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McCain responds angrily to report on drones

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Sen. John McCain (R-Ariz.) sharply criticized congressional appropriators Thursday for secretly slipping language into the omnibus spending bill that preserves the CIA’s role in lethal counterterrorism operations.

Sen. John McCain (R-Ariz.) read from a Washington Post story on the Senate floor Thursday, slamming the Senate and House Appropriations committee for amending a spending bill so that it would affect policy with regard to drones. (Video: The Associated Press)

McCain was responding to a report in Thursday's Washington Post that revealed that Congress is on the verge of blocking President Obama’s plan to shift control of the U.S. drone campaign from the CIA to the Defense Department. The measure, buried within the 1,500-page, $1.1 trillion federal budget plan, would restrict the use of any funding to transfer unmanned aircraft or the authority to carry out drone strikes from the CIA to the Pentagon, officials said.

Waving around a copy of The Post while speaking on the Senate floor, McCain blasted his colleagues on the Senate and House Appropriations committee for making such a key decision without formally and publicly consulting the authorizing committees for the CIA and Defense Department.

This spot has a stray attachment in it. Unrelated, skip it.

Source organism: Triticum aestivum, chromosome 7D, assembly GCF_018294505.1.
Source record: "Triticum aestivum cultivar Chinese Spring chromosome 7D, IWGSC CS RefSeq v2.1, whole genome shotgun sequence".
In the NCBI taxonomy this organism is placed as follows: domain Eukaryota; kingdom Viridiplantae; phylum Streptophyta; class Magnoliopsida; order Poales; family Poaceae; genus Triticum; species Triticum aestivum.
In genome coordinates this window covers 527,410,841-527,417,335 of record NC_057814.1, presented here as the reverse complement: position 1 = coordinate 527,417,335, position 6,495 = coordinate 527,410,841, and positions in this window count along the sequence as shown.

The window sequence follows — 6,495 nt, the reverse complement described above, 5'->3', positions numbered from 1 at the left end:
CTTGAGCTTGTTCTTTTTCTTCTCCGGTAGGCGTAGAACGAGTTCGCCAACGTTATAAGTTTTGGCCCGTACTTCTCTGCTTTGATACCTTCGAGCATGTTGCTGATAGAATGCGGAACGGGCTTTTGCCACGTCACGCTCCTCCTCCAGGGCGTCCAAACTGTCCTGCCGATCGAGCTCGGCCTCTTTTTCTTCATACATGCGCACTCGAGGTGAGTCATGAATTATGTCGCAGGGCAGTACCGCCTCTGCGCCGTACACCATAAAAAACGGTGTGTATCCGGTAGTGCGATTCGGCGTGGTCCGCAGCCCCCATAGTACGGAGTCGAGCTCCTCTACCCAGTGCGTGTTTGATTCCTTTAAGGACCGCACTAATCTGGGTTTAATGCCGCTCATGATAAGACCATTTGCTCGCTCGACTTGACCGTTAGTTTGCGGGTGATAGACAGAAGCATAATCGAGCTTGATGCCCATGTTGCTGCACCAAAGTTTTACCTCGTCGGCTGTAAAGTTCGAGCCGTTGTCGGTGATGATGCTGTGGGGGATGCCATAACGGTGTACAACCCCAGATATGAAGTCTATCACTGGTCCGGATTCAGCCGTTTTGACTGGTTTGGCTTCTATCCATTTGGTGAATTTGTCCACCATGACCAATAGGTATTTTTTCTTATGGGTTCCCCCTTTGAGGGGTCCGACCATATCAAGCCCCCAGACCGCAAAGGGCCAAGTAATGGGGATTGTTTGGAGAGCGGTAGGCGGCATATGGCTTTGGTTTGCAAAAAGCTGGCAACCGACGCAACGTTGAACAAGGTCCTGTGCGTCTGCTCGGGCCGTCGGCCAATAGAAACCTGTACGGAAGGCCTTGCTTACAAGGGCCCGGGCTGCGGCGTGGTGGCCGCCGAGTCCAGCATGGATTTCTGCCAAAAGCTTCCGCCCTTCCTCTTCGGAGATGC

“The Appropriations Committee has no business making these decisions," he said. "The job of the Armed Services Committee and the job of the Intelligence Committee is to authorize these things. There was no hearing on the Intelligence Committee. There was  no hearing on the Armed Services Committee."

"The appropriations have gotten into the business of the authorizing committees," he added later. "That is a violation of every procedure and process that this Senate is supposed to be pursuing."

Indeed, the provision regarding drones is an unusually direct intervention by lawmakers into the way covert operations are run and will likley impede the administration's plans to return the CIA’s focus to traditional intelligence gathering and possibly bringing more transparency to drone strikes.

Several lawmakers on the intelligence panels and their aides declined to confirm or comment publicly on the move in recent days.